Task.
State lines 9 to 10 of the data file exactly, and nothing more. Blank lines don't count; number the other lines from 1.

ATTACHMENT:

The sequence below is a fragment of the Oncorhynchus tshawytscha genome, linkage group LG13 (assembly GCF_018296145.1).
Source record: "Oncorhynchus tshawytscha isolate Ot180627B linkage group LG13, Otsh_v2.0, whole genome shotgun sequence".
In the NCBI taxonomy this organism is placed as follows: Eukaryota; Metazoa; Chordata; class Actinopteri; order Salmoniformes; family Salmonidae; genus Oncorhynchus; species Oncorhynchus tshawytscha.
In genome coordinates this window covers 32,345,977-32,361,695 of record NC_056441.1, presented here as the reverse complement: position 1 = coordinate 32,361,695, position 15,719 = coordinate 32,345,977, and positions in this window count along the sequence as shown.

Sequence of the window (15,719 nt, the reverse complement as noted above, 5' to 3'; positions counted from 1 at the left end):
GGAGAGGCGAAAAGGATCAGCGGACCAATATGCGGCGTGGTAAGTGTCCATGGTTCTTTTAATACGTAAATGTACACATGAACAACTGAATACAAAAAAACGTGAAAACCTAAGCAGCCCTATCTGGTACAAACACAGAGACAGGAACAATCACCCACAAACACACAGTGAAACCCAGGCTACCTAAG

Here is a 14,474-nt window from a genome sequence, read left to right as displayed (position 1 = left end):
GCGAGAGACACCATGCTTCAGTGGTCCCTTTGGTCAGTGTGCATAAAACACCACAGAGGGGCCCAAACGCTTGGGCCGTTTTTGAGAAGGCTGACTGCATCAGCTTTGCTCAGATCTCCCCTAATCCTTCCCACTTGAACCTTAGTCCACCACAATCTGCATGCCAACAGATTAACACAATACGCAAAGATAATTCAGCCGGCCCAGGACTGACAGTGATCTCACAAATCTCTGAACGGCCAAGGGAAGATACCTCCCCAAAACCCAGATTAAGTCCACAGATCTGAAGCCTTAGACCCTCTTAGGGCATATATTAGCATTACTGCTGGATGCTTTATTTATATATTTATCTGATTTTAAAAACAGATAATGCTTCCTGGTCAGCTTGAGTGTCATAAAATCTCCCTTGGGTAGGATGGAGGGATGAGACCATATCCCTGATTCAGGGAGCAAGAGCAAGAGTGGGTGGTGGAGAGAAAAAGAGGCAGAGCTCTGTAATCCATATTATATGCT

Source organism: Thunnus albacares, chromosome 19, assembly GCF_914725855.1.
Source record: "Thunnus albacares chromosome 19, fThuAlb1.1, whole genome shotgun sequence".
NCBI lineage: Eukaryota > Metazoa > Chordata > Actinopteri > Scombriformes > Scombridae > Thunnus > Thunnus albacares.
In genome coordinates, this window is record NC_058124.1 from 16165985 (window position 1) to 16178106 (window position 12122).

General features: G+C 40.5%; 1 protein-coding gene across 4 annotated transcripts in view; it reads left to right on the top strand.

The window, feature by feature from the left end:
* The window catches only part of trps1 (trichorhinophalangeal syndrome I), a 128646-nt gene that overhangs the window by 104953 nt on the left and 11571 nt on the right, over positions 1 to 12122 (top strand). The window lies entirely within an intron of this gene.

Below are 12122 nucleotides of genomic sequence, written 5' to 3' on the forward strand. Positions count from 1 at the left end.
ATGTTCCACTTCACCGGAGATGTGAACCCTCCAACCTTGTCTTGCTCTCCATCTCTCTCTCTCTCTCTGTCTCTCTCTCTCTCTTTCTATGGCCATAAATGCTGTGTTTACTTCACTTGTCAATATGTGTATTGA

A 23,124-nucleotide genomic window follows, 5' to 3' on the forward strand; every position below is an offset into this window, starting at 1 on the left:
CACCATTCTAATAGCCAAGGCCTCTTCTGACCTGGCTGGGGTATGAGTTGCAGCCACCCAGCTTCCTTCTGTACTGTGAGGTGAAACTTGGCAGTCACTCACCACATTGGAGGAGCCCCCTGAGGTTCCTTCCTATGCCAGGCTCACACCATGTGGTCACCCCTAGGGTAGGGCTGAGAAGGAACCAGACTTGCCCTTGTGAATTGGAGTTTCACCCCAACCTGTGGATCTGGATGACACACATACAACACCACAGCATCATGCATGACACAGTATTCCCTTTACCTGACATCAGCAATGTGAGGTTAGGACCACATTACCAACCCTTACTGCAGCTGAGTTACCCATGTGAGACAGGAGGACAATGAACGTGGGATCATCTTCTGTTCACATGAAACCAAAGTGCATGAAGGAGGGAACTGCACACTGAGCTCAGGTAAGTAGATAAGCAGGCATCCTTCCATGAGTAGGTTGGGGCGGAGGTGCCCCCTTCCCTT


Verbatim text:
Source organism: Thunnus albacares, chromosome 19, assembly GCF_914725855.1.
Source record: "Thunnus albacares chromosome 19, fThuAlb1.1, whole genome shotgun sequence".